NORMAL — Tucked in the northeast corner of One Normal Plaza is a forest unlike any you’ll find in Central Illinois.
The Refuge Food Forest is like a healthy version of Willy Wonka’s Chocolate Factory, where just about everything is edible — except it’s filled with fruits, nuts and berries.
That didn’t bother 4½-year-old Xander Green or his 2½-year-old sister Delilah Green, children of Kayla Kreppner of Bloomington.
“Over here, guys! Over here,” Xander shouted excitedly. “Look at these apples.”
Delilah was more interested in looking for ripe berries, but she will have to wait a bit longer. The blackberries were still bright red and a few had some green.
Tera Arendell’s 1½-year-old son, Archer Arendell, eagerly followed Xander and Delilah as they ran around the forest, looking at the berries, fruit and flowers.
“Anything you find out here you can definitely take bites off of,” said Nick Frillman, a food systems and small farm educator with the University of Illinois Extension. “It’s a question of whether or not you like sour things.”
This oasis is at 701 E. Lincoln St., Normal, east of Beech Street. Even if you are not interested in the food, it’s a nice place to relax, enjoy the shade of a cypress tree and watch birds and butterflies.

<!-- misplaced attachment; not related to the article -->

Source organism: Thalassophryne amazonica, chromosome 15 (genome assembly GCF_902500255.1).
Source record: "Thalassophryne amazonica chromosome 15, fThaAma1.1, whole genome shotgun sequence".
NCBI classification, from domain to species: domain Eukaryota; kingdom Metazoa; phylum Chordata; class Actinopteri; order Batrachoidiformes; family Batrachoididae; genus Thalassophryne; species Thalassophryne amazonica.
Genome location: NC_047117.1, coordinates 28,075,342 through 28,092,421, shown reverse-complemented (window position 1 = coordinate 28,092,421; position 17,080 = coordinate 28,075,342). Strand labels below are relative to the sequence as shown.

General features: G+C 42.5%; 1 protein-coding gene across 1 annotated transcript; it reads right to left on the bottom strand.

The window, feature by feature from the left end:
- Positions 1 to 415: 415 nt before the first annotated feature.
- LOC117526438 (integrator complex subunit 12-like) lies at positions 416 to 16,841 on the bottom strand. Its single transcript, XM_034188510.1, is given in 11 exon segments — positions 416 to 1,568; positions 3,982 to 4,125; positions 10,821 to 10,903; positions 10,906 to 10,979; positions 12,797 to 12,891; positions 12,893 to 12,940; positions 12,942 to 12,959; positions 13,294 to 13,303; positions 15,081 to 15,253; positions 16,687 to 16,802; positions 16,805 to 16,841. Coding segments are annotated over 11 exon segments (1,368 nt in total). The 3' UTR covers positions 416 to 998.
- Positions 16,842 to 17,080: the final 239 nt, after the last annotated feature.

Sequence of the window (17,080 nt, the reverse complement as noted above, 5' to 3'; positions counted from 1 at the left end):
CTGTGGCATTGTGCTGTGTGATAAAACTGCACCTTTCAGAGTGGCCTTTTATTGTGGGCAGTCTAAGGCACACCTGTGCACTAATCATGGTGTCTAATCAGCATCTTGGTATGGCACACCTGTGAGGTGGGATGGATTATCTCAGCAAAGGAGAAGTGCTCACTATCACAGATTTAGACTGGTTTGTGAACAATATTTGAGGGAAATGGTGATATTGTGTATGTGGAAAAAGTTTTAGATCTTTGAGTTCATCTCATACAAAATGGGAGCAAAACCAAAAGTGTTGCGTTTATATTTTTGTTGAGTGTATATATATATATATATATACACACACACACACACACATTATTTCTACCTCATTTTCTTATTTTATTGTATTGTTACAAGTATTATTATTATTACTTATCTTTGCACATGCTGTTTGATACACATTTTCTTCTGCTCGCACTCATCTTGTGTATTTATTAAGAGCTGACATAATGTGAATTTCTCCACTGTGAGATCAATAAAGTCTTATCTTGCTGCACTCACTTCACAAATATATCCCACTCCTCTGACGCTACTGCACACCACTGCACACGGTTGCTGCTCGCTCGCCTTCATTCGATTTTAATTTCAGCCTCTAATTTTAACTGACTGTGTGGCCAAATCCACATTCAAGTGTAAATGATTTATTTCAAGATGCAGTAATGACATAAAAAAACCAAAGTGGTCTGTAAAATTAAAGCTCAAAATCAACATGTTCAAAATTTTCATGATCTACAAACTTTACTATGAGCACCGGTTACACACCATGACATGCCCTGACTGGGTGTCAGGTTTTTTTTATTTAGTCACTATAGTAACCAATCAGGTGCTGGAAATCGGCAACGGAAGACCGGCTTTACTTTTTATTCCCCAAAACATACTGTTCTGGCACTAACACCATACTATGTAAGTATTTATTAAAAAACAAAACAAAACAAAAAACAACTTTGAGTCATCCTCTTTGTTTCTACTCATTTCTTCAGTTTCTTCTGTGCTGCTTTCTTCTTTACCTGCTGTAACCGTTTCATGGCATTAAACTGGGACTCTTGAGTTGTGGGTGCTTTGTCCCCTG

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The food forest is a collaborative project of the U of I Extension and Town of Normal. Developed in 2015 and covering about an acre, the forest includes fruit trees, grape vines, herbs, berry bushes and nut-bearing trees and shrubs.
“You name it, it’s here,” said Frillman.
Grapes line the arbor at the entrance. There are apples, pears and paw paws, which Frillman described as having the flavor and consistency of a mango and a banana when ripe. Finding some ripe currants, Frillman popped a few in his mouth and provided a detailed outline of their taste, somewhere between a blueberry and a blackberry.
A squirrel scurried up a tree with a pear in its mouth, showing that humans aren’t the only ones benefiting from the food forest.
The forest is maintained by mostly volunteer labor. The next group work day and harvest day is 5:30 to 7 p.m. July 26.
In addition to being a place of relaxation and recreation, the forest is also a place of education.
Frillman said it serves as a model for value-added commodity agriculture for those with small farms.
The forest also is home to wildflowers. The bright yellow blooms of the cup plants towered above me as I walked along the path. They were the pot of gold at the end of the rainbow that arced across the sky one of our recent rainy days.
“The food forest is open to all, year-round, all four seasons,” said Frillman. “Come out here. Walk your dog. Hang out with your kids.”
Contact Lenore Sobota at (309) 820-3240. Follow her on Twitter: @Pg_Sobota